When I tell new acquaintances that I’m studying for a master’s degree, I’m often met with words of praise and congratulations. I thought I didn’t have much of an ego, but this situation has taught me otherwise. Their faces fall however, when I go on to inform them that I’m completely self-funded. The positive comments turn into: “Oh, that’s brave.” and genuine concern. How am I coping? What am I doing? I’m clearly not a trust fund kid, so how am I doing it? The ego boost turns into a mild panic. Oh my god, how am I doing this?
If I’m brutally honest, part of me wishes that I’d gotten a loan. I was too slow on finding scholarships and missed the boat on that. On the other hand, with tuition fees in the UK rising above the £9,000 per year for undergraduate degrees, I do feel a sense of pride that I’m avoiding another £6,000 of debt. Self-funding does take careful planning though. If you don’t have a hoard of treasure stashed away like Smaug, you need to save up at least half of your tuition fees to ensure you can actually secure your course. If I hadn’t spent the previous year in full time work, I couldn’t have done it.
My Dad got his Toxicology PhD in the late 1980s, and was lucky enough to find a job which sponsored this. He had two advantages though: in his day, there were no strict course fees for PhD study, and science courses were more likely to get funding. I’m studying an Arts postgrad in 2016, which means I’m up shit creek without a paddle.
Initially, I didn’t expect to do a postgraduate course. After leaving university, I wasn’t entirely sure what I wanted to do. I worked for a year; for the first seven months I was in a job which required a 90 minute commute each way. That nearly wrecked me. For the remaining five months, I worked a job closer to home which then allowed me to carry on part-time during my studies. Not all employers will do this, so it’s worth asking up front. In this year of working, I managed to save up enough for my first year of study. This was despite having a terrible penchant for buying teapots and strange musical instruments. If I had gone into the master’s straight after graduation, I wouldn’t even have been able to pay the registration fee.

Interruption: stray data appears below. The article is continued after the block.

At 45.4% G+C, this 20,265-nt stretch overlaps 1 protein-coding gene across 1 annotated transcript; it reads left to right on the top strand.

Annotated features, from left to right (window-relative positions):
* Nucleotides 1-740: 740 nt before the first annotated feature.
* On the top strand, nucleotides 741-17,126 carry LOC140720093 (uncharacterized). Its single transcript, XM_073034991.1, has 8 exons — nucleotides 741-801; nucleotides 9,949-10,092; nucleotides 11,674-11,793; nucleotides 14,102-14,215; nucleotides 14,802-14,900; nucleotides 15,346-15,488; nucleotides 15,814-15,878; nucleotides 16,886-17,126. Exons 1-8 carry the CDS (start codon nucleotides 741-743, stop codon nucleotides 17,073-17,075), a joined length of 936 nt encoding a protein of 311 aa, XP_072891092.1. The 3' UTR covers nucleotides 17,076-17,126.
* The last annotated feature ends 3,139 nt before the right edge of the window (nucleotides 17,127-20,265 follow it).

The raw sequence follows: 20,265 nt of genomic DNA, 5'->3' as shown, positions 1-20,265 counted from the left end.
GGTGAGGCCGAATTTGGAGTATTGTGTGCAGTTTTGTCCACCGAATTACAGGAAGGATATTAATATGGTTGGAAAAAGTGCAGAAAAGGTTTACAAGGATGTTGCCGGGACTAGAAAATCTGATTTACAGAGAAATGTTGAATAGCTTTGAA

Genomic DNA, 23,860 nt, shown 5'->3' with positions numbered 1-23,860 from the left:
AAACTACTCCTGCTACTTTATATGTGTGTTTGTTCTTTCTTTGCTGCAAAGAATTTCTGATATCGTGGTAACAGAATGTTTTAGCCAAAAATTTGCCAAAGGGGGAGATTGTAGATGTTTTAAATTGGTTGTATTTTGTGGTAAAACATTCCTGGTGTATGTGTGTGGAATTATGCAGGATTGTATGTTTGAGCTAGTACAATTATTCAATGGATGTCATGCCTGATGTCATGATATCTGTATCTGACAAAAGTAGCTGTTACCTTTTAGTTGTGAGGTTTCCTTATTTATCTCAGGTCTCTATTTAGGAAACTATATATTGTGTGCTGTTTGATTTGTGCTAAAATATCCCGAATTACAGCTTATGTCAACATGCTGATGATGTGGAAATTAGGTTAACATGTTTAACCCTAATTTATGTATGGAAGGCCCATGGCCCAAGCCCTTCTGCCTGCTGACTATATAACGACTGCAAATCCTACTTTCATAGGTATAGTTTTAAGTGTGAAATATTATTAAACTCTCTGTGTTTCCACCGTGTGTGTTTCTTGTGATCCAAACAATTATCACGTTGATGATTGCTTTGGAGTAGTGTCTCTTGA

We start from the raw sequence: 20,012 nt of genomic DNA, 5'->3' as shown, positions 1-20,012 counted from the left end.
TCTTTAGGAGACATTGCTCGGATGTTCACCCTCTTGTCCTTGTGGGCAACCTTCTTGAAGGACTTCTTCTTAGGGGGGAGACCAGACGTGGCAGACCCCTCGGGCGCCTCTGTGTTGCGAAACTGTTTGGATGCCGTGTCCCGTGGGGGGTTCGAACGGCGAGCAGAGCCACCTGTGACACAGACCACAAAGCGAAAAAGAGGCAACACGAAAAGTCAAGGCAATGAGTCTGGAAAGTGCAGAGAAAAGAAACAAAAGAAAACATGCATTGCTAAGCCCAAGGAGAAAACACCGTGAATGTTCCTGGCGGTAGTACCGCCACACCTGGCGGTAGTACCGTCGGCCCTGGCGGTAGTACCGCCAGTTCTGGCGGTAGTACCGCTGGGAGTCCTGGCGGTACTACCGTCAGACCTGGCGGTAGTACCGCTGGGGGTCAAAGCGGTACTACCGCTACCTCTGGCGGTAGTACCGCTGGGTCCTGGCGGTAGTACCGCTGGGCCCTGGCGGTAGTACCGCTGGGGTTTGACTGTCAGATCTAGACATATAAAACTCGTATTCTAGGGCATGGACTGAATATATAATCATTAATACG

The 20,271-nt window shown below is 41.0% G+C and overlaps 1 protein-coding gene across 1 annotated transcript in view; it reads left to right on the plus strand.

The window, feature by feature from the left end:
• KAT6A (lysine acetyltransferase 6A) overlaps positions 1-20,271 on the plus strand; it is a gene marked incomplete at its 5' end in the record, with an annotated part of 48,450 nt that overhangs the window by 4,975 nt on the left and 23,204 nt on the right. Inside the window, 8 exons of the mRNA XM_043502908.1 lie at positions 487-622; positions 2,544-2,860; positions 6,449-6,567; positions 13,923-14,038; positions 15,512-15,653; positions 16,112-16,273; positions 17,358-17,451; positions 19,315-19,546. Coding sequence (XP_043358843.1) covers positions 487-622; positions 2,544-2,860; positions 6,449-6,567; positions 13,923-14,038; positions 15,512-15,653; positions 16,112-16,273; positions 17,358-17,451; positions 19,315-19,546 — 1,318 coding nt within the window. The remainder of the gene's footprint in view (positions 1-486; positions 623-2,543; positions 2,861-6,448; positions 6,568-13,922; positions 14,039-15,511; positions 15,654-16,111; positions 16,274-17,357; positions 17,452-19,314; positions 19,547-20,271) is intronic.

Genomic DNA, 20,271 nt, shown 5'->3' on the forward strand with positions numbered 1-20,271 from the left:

Part-time study is a great way to go if you’re self-funding. Not all courses offer this option though, and if your course won’t let you study part-time, I would recommend deferring your place and either saving up or seeking grants and scholarships. Most of the time, the cost is spread out over two (or more) years for a part-time course. Some people can work full time while studying, but I knew that due to mental health concerns, I would be better off spreading out the course into more manageable chunks. With working though, you have to balance your time; setting time aside for study has to be your priority, but then you must weigh up covering your bills and putting some savings aside to cover tuition.
“If you don’t have a hoard of treasure stashed away like Smaug, you need to save up at least half of your tuition fees to ensure you can actually secure your course.”